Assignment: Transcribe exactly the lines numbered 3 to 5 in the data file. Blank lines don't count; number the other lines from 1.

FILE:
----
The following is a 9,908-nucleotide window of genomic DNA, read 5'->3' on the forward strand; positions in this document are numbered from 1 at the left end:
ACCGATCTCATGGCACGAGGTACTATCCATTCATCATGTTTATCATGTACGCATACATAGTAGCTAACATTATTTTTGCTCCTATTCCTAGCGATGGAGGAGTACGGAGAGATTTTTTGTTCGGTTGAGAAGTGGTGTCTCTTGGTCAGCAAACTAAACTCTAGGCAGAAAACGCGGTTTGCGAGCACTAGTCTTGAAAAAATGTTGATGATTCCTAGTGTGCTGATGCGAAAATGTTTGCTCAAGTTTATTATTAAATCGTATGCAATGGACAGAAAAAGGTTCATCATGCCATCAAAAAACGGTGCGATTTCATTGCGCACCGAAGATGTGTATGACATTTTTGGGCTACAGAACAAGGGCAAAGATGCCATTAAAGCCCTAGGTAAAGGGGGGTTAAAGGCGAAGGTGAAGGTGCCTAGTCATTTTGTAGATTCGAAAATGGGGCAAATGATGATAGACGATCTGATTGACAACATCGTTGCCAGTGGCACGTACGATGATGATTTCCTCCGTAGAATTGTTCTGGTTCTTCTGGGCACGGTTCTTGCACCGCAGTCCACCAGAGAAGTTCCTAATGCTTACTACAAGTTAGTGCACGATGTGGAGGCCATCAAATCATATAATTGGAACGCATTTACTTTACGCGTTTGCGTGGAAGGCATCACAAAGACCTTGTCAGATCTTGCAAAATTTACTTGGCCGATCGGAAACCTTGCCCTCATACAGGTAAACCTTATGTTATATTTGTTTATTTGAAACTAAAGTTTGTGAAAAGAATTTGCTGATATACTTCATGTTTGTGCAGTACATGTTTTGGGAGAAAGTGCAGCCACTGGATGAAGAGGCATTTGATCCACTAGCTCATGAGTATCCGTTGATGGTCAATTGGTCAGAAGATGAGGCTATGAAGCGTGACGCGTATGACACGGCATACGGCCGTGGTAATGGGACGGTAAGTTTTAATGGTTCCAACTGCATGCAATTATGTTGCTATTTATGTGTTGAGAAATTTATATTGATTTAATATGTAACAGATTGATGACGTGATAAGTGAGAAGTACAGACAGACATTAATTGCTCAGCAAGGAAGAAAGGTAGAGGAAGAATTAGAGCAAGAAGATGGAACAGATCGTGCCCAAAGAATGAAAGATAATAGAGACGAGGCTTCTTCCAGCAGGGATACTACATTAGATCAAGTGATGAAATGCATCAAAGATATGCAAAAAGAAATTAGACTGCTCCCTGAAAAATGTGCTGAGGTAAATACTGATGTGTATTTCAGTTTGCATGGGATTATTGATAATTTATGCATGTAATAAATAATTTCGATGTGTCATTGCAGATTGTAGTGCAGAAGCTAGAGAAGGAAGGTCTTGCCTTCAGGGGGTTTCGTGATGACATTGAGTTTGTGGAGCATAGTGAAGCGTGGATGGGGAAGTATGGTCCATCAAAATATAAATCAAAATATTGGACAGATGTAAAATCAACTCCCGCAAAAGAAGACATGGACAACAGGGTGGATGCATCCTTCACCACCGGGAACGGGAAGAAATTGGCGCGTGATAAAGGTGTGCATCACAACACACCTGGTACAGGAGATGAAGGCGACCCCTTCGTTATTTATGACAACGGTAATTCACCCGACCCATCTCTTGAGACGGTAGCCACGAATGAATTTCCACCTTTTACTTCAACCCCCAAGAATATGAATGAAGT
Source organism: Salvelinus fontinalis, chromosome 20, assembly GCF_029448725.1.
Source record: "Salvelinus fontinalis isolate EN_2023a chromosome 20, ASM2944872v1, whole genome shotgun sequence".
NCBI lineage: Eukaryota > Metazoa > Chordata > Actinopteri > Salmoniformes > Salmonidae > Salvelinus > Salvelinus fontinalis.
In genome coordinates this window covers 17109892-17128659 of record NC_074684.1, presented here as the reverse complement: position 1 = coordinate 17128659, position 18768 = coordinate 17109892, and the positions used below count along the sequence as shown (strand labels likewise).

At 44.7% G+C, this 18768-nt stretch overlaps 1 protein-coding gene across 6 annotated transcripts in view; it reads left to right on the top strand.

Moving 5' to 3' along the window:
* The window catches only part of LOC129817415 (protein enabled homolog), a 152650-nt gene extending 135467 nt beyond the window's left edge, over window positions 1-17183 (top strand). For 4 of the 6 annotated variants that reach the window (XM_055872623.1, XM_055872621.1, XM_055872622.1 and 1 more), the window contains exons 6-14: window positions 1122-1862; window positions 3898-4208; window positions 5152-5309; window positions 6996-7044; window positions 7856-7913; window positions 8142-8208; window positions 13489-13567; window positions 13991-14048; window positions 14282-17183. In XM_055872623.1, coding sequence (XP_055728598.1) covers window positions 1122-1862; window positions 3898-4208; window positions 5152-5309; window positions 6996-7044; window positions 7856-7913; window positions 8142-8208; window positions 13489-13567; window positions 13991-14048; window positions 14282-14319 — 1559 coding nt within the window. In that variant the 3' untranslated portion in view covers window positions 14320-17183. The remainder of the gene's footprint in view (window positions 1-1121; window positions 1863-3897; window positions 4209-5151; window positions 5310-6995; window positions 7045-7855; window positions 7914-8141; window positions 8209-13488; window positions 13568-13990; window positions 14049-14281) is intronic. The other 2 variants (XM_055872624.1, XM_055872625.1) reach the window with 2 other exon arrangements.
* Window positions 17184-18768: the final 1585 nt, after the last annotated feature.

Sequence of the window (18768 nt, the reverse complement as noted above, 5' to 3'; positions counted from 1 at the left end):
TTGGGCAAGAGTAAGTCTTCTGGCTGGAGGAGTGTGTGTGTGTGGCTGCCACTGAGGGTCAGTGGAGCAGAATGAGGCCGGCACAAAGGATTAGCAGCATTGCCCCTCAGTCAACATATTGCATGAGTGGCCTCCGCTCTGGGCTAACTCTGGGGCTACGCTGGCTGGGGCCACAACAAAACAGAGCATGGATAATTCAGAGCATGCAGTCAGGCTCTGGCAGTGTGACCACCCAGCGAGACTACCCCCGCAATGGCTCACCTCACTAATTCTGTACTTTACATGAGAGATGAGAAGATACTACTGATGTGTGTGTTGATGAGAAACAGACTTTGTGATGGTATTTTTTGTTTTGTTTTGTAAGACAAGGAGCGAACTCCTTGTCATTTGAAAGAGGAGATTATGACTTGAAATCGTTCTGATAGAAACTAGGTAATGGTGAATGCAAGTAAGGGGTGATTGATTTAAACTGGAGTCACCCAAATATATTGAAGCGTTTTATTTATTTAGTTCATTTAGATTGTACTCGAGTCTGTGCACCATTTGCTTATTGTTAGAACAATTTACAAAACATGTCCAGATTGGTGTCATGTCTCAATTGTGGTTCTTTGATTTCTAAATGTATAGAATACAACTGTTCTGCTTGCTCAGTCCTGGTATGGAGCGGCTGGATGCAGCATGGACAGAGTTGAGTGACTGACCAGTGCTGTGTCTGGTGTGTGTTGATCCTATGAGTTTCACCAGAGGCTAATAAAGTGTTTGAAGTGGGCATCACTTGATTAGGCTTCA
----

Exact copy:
Source organism: Salvelinus fontinalis, chromosome 20, assembly GCF_029448725.1.
Source record: "Salvelinus fontinalis isolate EN_2023a chromosome 20, ASM2944872v1, whole genome shotgun sequence".
NCBI lineage: Eukaryota > Metazoa > Chordata > Actinopteri > Salmoniformes > Salmonidae > Salvelinus > Salvelinus fontinalis.